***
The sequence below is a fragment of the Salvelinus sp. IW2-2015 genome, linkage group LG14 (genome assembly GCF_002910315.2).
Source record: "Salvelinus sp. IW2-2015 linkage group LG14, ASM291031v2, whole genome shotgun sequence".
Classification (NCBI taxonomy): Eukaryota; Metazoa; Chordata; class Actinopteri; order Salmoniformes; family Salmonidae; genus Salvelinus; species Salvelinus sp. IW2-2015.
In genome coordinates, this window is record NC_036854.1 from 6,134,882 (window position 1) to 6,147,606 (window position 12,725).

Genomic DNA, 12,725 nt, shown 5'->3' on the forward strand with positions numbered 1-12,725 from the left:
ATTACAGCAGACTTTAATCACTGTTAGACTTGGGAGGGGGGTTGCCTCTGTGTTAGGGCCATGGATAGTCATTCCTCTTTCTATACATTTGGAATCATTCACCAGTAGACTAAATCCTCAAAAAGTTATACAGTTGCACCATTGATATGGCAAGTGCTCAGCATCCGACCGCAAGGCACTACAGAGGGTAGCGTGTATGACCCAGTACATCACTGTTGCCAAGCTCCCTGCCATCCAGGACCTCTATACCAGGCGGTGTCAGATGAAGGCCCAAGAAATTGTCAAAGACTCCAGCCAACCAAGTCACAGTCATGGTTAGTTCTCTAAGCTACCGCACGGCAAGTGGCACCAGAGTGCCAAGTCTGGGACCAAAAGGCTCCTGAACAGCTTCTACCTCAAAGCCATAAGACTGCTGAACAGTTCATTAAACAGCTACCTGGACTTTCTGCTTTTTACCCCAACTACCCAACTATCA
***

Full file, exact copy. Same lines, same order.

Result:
The sequence below is a fragment of the Salvelinus sp. IW2-2015 genome, linkage group LG14 (genome assembly GCF_002910315.2).
Source record: "Salvelinus sp. IW2-2015 linkage group LG14, ASM291031v2, whole genome shotgun sequence".
Classification (NCBI taxonomy): Eukaryota; Metazoa; Chordata; class Actinopteri; order Salmoniformes; family Salmonidae; genus Salvelinus; species Salvelinus sp. IW2-2015.
In genome coordinates, this window is record NC_036854.1 from 6,134,882 (window position 1) to 6,147,606 (window position 12,725).

Genomic DNA, 12,725 nt, shown 5'->3' on the forward strand with positions numbered 1-12,725 from the left:
ATTACAGCAGACTTTAATCACTGTTAGACTTGGGAGGGGGGTTGCCTCTGTGTTAGGGCCATGGATAGTCATTCCTCTTTCTATACATTTGGAATCATTCACCAGTAGACTAAATCCTCAAAAAGTTATACAGTTGCACCATTGATATGGCAAGTGCTCAGCATCCGACCGCAAGGCACTACAGAGGGTAGCGTGTATGACCCAGTACATCACTGTTGCCAAGCTCCCTGCCATCCAGGACCTCTATACCAGGCGGTGTCAGATGAAGGCCCAAGAAATTGTCAAAGACTCCAGCCAACCAAGTCACAGTCATGGTTAGTTCTCTAAGCTACCGCACGGCAAGTGGCACCAGAGTGCCAAGTCTGGGACCAAAAGGCTCCTGAACAGCTTCTACCTCAAAGCCATAAGACTGCTGAACAGTTCATTAAACAGCTACCTGGACTTTCTGCTTTTTACCCCAACTACCCAACTATCA